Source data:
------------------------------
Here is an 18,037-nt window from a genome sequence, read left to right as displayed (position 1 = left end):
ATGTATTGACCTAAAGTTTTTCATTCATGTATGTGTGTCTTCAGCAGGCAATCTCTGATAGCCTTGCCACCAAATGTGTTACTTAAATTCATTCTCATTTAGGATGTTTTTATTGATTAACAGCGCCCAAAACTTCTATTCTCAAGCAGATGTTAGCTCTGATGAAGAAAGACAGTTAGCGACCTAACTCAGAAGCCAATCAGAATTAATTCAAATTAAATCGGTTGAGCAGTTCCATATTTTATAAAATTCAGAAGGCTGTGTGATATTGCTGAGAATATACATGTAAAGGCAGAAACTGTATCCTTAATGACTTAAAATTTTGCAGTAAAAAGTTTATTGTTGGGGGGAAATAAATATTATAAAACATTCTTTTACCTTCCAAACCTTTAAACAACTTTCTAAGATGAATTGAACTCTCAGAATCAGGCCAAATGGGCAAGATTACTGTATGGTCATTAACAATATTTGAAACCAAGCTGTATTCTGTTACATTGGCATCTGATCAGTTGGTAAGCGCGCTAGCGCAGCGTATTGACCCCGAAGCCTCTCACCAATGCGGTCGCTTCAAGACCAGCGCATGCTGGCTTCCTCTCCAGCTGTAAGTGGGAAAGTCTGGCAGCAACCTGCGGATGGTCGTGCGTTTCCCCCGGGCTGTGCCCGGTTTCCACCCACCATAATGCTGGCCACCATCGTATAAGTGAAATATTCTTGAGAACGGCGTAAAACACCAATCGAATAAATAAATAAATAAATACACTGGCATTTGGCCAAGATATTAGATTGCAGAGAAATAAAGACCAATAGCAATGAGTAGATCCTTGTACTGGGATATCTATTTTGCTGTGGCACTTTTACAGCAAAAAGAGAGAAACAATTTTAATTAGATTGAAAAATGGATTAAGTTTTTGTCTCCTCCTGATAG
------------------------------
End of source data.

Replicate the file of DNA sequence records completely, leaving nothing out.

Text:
Here is an 18,037-nt window from a genome sequence, read left to right as displayed (position 1 = left end):
ATGTATTGACCTAAAGTTTTTCATTCATGTATGTGTGTCTTCAGCAGGCAATCTCTGATAGCCTTGCCACCAAATGTGTTACTTAAATTCATTCTCATTTAGGATGTTTTTATTGATTAACAGCGCCCAAAACTTCTATTCTCAAGCAGATGTTAGCTCTGATGAAGAAAGACAGTTAGCGACCTAACTCAGAAGCCAATCAGAATTAATTCAAATTAAATCGGTTGAGCAGTTCCATATTTTATAAAATTCAGAAGGCTGTGTGATATTGCTGAGAATATACATGTAAAGGCAGAAACTGTATCCTTAATGACTTAAAATTTTGCAGTAAAAAGTTTATTGTTGGGGGGAAATAAATATTATAAAACATTCTTTTACCTTCCAAACCTTTAAACAACTTTCTAAGATGAATTGAACTCTCAGAATCAGGCCAAATGGGCAAGATTACTGTATGGTCATTAACAATATTTGAAACCAAGCTGTATTCTGTTACATTGGCATCTGATCAGTTGGTAAGCGCGCTAGCGCAGCGTATTGACCCCGAAGCCTCTCACCAATGCGGTCGCTTCAAGACCAGCGCATGCTGGCTTCCTCTCCAGCTGTAAGTGGGAAAGTCTGGCAGCAACCTGCGGATGGTCGTGCGTTTCCCCCGGGCTGTGCCCGGTTTCCACCCACCATAATGCTGGCCACCATCGTATAAGTGAAATATTCTTGAGAACGGCGTAAAACACCAATCGAATAAATAAATAAATAAATACACTGGCATTTGGCCAAGATATTAGATTGCAGAGAAATAAAGACCAATAGCAATGAGTAGATCCTTGTACTGGGATATCTATTTTGCTGTGGCACTTTTACAGCAAAAAGAGAGAAACAATTTTAATTAGATTGAAAAATGGATTAAGTTTTTGTCTCCTCCTGATAG